Without a hitch, Miami natives Ed and Kelley Brill had filed their joint income-tax returns from the same home address for 14 years.
But this year, after obtaining an extension, the Miami Shores couple were shocked to learn that the Internal Revenue Service had rejected their electronically filed return. It turned out that a thief had stolen Kelleys identity, Social Security number and employers name, then filed a falsified refund claim beating the Brills to the punch.
Now, the parents of three school-age children who still have no idea how they were victimized must wait six to 12 months to get their $7,918 refund. Like hundreds of thousands of other Americans, the Brills are enduring a frustrating triple whammy: ID theft, tax fraud and IRS red tape.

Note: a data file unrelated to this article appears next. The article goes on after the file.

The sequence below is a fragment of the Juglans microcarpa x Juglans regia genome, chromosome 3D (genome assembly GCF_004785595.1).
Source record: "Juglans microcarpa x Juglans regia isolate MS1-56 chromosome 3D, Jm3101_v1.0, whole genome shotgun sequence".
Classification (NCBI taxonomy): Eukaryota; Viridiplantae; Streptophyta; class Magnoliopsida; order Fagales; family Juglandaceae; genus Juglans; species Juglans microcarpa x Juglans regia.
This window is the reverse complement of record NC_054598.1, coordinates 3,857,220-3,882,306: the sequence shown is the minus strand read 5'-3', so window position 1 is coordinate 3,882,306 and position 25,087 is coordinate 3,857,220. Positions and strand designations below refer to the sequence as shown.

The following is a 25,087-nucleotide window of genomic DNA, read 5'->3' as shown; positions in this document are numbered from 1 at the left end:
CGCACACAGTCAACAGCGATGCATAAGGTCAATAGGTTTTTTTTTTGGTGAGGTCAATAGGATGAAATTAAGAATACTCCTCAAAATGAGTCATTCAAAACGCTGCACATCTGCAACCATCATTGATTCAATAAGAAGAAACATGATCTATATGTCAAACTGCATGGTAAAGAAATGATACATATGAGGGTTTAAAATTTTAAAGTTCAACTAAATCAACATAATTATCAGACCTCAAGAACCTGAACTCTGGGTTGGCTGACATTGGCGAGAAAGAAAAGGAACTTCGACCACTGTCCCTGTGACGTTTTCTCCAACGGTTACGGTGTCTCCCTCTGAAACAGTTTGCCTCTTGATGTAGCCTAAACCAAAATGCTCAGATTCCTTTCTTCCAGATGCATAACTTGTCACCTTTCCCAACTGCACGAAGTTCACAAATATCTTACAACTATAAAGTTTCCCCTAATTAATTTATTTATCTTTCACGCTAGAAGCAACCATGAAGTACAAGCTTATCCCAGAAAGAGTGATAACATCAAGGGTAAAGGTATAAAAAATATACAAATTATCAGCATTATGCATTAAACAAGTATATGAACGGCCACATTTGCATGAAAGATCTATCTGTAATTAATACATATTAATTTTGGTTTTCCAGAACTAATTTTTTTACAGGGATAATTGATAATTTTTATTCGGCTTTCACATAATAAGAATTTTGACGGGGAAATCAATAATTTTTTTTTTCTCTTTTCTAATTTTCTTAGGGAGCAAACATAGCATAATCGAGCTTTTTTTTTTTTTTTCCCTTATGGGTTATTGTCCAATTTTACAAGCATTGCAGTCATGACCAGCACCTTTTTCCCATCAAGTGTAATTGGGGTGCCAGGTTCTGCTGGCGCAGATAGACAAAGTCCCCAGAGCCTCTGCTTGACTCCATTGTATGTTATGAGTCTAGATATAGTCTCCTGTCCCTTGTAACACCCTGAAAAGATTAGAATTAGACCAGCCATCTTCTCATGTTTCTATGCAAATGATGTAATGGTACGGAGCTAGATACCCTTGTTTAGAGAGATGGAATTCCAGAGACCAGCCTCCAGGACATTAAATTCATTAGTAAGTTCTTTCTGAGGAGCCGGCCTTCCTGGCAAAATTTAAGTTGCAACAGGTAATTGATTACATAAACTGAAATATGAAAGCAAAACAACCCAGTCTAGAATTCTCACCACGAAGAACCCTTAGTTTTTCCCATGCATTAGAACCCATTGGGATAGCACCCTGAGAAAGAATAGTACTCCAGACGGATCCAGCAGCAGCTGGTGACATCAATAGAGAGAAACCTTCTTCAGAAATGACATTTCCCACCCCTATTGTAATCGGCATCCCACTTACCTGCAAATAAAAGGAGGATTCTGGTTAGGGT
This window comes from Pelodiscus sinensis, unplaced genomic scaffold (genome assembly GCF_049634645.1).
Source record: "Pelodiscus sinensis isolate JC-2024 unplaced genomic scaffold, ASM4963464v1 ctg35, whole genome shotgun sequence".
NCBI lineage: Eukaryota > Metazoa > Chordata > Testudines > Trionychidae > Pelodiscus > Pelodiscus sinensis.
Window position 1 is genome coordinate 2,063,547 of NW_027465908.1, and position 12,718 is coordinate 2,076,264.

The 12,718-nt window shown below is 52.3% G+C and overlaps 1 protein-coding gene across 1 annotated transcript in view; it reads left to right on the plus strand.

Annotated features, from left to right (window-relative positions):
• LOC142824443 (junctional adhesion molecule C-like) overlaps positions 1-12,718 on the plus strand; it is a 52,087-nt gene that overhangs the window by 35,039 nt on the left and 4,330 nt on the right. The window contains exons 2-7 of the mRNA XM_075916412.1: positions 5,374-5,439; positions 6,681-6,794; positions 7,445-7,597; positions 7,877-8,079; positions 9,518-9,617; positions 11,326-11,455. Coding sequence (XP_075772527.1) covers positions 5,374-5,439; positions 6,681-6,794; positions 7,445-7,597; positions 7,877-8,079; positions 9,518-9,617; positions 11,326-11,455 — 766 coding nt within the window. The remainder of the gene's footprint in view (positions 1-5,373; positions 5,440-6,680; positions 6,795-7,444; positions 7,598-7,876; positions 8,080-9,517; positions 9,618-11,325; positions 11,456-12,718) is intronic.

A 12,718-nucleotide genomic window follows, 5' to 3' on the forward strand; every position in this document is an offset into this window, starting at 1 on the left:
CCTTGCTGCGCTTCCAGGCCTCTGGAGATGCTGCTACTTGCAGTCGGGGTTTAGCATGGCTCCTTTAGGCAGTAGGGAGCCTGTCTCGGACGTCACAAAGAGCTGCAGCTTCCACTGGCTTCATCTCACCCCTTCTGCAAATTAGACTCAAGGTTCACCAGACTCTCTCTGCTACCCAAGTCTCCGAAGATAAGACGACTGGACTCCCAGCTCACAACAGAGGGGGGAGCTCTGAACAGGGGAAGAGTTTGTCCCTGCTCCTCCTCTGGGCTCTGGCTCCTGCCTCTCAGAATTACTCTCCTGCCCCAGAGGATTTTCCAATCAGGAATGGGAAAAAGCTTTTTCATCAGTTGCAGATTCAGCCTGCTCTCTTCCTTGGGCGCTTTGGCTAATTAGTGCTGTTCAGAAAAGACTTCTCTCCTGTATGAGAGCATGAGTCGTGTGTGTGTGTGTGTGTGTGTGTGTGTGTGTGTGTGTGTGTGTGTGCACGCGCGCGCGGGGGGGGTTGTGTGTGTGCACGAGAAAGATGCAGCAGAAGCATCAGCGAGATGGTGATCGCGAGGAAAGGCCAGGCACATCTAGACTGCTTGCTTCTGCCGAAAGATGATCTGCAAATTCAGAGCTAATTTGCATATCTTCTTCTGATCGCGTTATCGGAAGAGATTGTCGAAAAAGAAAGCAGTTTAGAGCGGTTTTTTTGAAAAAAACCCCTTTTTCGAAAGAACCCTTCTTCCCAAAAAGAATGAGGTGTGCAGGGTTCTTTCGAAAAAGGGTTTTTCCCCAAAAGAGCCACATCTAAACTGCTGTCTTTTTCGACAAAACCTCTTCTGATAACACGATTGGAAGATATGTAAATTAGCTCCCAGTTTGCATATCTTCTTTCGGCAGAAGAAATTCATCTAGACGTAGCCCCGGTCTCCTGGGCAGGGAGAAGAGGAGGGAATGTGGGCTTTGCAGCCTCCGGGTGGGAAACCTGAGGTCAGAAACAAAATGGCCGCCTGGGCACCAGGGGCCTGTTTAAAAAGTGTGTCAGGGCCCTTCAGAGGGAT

What gets me is the taxpayer who was ripped off and did nothing wrong has to prove himself to the IRS, said Ed Brill, 50, a mortgage banker whose wife is a schoolteacher.
They learned from an IRS representative in November that Kelleys ID was stolen and used for the fraudulent tax refund, but were told little else. The IRS never bothered verifying anything filed by the crook who committed the crime, said Brill. I want to be afforded the same courtesy and efficiency that the crook was afforded by the IRS.
The combustible issues of identity theft and tax fraud in the electronic age have forced the IRS to come up with smarter ways to detect phony refund claims, match employee-employer wage statements and handle victims refund problems.
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